Disclaimer: Any translations done for this piece are possibly flawed; I have no ability to understand Icelandic but, as usual, I felt a rudimentary translation is better than no translation for the sake of academic rigour.
Vonlaus (Hopeless in English) is a five-piece Icelandic black metal band from Reykjavík and damn, there must be something in the water over in Iceland because they produce the most original and bewitching black metal acts. Their first and only EP titled Röð slæmra ákvarðan (A series of bad decisions) is one of the best debut EPs I have heard this year, in fact, it might be one of the best black metal releases I have heard in a long time. Something about this record brings on intense fits of nostalgia when listening and transports me away to a dream of foggy, frigid landscapes yet all the while tinged with prospects of better days.
This release is packed to the brim with alluring musical tones while the grotesque and unhinged screamed vocals decry all things earthly and human. I find the vocal tone more entrancing than harsh. Like a triumphant shout or sometimes a cry for help rather than an aggressive attack on your ears. The bass when heard playing alone is distorted and fuzzed-out but in a most pleasant way, the tone warm and enveloping. The guitars are also only mildly distorted, feeling crisp and mystical, drenched in reverb, and always sound melodious. The drums play a far less intense role than in most black metal bands. I attribute this mostly to the warm tonal quality of the drums; however, the music also makes use of more rock or punk style grooves than would be expected. The drums do of course feature some great double-kick sections and blasts, but the drumming style is much more diverse than one usually expects of this style of music, which I find refreshing. This overall combination of instrumental style and tone is equal parts darkness and light. The music is filled with power, the triumphant charge of a doomed brigade. Sombre, beautiful, and yearning.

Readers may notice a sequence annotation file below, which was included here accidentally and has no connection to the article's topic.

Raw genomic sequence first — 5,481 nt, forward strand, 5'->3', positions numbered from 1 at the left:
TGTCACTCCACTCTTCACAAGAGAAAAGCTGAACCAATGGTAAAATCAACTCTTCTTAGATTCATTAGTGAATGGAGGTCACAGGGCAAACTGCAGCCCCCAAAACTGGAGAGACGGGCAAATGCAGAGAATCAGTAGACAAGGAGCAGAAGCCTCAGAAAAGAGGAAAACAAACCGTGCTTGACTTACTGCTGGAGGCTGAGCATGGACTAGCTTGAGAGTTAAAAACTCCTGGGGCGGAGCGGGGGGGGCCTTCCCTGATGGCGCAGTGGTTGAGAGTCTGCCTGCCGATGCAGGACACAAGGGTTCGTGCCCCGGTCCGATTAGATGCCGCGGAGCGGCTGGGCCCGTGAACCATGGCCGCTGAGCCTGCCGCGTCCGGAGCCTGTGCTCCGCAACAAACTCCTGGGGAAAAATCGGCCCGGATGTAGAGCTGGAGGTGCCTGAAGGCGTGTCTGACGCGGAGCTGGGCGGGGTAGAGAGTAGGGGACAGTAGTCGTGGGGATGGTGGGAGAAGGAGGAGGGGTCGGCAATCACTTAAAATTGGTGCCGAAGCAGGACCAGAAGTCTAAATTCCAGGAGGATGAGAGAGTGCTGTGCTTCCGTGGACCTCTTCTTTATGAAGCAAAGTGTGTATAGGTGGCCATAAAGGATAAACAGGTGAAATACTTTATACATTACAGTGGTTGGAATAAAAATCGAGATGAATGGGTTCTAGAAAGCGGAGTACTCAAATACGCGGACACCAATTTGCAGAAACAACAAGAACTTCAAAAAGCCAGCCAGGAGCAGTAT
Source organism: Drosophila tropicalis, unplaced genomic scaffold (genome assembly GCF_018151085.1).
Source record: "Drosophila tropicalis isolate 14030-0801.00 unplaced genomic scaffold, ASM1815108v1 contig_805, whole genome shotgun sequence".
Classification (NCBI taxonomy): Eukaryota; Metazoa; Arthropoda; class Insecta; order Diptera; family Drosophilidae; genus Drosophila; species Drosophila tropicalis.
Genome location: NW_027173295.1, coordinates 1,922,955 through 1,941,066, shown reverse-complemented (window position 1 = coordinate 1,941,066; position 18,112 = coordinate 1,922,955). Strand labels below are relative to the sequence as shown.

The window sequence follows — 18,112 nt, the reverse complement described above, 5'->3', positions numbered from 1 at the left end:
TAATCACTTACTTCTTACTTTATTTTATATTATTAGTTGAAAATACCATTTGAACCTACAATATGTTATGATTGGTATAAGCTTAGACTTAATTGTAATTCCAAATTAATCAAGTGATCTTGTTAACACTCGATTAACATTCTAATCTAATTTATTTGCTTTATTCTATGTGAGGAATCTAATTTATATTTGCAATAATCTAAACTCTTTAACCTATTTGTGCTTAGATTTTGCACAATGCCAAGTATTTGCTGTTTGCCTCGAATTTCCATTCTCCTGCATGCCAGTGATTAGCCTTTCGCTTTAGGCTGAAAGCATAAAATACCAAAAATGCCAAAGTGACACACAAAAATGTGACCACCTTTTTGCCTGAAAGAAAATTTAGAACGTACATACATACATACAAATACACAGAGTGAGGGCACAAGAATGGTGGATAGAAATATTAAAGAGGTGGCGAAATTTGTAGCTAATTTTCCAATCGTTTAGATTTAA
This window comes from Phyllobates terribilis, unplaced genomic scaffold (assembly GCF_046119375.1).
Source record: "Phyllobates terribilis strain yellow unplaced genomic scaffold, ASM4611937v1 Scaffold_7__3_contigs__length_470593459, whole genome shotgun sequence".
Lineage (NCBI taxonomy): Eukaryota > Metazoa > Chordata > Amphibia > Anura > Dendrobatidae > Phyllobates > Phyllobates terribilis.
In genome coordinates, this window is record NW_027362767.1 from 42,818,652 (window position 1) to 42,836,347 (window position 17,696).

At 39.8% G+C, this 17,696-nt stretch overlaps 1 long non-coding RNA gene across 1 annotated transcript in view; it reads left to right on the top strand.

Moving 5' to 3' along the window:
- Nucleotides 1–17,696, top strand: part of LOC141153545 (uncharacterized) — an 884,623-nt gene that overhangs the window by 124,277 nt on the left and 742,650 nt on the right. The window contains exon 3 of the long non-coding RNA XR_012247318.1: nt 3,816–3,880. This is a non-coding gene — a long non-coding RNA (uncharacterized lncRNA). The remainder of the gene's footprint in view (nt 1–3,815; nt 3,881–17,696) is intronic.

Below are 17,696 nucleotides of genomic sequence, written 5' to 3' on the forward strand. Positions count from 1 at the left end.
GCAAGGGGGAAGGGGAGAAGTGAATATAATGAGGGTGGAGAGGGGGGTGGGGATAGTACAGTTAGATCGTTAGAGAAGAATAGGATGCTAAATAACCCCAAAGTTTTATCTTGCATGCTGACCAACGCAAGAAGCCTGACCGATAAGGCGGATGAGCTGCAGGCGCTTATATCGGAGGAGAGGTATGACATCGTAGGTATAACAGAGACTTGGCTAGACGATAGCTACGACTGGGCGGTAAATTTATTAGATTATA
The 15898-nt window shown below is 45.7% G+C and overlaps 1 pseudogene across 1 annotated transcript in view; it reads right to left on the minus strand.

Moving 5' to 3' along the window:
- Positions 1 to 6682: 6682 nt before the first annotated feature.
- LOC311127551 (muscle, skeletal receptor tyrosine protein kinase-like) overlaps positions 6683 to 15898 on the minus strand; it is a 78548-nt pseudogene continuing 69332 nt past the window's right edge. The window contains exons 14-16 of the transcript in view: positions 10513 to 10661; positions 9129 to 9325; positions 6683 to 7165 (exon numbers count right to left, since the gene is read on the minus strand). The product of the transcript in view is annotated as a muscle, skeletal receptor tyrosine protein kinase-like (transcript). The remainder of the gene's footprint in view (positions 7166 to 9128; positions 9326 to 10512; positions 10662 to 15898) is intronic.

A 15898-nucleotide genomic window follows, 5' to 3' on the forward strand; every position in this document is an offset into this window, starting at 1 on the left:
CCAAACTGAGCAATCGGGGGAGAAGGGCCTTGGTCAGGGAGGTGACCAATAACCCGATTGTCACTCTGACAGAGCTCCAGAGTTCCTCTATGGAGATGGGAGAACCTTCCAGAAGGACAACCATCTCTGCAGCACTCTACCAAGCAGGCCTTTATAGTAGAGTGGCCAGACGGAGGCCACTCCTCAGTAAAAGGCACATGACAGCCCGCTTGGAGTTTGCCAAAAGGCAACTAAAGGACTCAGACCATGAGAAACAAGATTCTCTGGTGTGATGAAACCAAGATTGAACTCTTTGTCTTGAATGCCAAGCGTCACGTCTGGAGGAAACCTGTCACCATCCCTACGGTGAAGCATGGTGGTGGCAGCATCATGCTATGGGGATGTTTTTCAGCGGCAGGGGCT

This is a short release, being an EP only just breaking the nineteen-minute mark, however, every track on the album is quality. Of the four tracks on this release, I do not think I can pick a favourite, although I do have many favourite parts which I will outline in more detail now as I break down the tracks.
The album kicks off with “Gjaldþrot” (“Bankruptcy”). The samples heard at the start of the album misled me slightly, due to the short length of the album and the ‘flicking through a radio’ sample style complete with children’s song. Initially, this gave me the impression I was going into a grindcore album. How wrong I was. Before long the fuzzy bass opens the piece, the part is swung and almost a bit jazzy, but it is quickly punctuated by rich guitar chords and groovy drums. Immediately the emotional intensity of the album is on full display, like a rider racing through the snowy woods, bringing a warning, a message of war. Shortly before the two-minute mark, we get a sustained section that leads us into another impellent set of chords and drums. I don’t know quite how to describe or explain it, but this music wells up emotions in my chest, filling me with feelings of longing, remorse, and wistfulness. I find tears welling up in my eyes as the inevitable weight of reality grows heavy on my shoulders. One of the most moving parts of the piece has to be the effect-drenched guitar lead that breaks out of the mix at 2:30, purifying the soul and purging me of all earthly desires.